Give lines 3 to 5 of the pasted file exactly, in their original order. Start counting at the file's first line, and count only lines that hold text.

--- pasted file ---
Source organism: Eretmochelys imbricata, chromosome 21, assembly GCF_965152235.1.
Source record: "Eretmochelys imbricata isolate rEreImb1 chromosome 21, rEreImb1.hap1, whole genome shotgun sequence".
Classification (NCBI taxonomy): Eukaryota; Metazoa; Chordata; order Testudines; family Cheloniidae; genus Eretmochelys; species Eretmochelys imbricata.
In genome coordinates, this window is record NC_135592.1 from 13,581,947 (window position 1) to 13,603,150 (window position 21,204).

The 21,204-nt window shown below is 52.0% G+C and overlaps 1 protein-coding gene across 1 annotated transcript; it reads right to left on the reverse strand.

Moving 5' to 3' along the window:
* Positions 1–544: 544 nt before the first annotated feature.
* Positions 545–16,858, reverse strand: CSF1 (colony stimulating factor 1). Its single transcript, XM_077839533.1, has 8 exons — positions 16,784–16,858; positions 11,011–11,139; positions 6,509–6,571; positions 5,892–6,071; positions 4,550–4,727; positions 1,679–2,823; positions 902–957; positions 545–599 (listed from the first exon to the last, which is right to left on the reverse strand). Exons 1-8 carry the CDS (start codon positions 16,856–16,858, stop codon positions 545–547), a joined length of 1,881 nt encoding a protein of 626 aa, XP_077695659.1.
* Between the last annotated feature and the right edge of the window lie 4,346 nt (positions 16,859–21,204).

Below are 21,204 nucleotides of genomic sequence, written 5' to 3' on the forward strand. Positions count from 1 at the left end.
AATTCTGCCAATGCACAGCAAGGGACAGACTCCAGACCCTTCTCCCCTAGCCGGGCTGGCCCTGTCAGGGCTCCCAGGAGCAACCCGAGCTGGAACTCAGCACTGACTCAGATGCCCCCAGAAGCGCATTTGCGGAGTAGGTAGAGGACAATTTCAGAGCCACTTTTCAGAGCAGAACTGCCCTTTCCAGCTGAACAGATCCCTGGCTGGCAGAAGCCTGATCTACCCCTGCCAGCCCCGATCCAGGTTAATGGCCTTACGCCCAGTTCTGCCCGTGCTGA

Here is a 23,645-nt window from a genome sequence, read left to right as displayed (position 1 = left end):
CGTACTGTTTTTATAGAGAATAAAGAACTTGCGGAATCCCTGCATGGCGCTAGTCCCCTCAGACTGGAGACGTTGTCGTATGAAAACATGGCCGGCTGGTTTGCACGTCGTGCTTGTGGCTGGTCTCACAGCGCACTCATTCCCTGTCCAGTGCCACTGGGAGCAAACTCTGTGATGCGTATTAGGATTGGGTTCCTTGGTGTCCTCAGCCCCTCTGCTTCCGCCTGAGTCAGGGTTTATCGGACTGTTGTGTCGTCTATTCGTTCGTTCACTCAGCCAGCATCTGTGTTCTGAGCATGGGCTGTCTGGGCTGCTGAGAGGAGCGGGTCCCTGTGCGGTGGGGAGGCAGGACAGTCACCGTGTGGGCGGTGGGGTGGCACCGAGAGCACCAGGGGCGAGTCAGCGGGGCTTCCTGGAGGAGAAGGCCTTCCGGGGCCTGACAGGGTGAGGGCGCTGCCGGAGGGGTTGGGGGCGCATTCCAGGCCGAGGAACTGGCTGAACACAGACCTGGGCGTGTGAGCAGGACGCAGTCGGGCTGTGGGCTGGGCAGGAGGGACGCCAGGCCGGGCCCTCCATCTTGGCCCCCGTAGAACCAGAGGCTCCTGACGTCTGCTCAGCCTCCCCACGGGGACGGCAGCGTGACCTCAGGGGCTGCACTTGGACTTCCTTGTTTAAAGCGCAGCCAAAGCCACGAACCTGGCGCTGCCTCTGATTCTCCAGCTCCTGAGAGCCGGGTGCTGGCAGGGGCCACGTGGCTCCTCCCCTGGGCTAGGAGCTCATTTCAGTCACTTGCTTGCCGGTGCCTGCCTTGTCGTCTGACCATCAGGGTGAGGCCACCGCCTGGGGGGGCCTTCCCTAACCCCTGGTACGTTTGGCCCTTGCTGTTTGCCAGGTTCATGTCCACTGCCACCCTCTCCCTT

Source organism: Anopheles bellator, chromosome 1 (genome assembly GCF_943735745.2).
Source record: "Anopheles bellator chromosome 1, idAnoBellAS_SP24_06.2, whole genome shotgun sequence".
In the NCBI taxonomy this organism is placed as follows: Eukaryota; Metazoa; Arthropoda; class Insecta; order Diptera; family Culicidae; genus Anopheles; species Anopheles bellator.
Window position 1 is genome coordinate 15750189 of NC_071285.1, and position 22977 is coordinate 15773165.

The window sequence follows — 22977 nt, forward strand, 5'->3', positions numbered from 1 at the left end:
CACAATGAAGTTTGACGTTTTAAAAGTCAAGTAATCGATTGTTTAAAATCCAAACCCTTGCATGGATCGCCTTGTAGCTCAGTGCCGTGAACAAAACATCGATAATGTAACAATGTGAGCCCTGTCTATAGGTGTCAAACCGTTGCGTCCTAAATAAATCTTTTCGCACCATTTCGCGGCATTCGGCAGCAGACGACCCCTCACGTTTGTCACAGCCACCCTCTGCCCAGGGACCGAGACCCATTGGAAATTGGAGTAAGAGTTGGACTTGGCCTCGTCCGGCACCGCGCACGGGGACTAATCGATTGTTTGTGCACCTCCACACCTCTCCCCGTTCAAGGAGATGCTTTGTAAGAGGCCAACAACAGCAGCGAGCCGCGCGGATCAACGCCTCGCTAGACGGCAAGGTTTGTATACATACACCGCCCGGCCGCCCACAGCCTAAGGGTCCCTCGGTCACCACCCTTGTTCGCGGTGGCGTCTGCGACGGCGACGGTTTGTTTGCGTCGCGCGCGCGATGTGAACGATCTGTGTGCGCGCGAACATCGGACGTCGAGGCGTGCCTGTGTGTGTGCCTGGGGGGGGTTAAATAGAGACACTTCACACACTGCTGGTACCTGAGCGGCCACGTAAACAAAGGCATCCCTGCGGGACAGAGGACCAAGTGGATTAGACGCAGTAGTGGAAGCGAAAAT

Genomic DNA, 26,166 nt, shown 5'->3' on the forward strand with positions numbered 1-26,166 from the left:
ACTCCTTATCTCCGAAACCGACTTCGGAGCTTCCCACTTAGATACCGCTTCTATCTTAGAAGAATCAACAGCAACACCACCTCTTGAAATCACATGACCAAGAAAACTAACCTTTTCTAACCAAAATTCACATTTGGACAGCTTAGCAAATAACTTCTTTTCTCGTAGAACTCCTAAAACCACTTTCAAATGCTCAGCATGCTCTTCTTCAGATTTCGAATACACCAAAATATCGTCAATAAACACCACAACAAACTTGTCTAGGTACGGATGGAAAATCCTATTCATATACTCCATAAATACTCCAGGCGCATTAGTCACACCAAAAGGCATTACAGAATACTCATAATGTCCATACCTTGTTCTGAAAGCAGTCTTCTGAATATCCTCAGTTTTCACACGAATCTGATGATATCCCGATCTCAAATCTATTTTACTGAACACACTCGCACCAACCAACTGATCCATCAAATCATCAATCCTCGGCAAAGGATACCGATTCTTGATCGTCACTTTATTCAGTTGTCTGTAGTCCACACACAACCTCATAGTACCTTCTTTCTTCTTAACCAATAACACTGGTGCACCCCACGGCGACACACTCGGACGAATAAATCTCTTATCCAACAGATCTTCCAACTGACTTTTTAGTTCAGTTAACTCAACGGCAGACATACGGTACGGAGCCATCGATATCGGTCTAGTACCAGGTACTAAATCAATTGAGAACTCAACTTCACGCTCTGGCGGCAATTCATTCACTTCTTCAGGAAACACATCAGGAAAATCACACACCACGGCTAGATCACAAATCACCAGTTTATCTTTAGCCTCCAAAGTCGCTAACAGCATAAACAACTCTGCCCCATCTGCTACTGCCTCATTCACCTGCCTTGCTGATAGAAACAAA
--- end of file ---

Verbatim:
Classification (NCBI taxonomy): Eukaryota; Metazoa; Chordata; order Testudines; family Cheloniidae; genus Eretmochelys; species Eretmochelys imbricata.
In genome coordinates, this window is record NC_135592.1 from 13,581,947 (window position 1) to 13,603,150 (window position 21,204).

The 21,204-nt window shown below is 52.0% G+C and overlaps 1 protein-coding gene across 1 annotated transcript; it reads right to left on the reverse strand.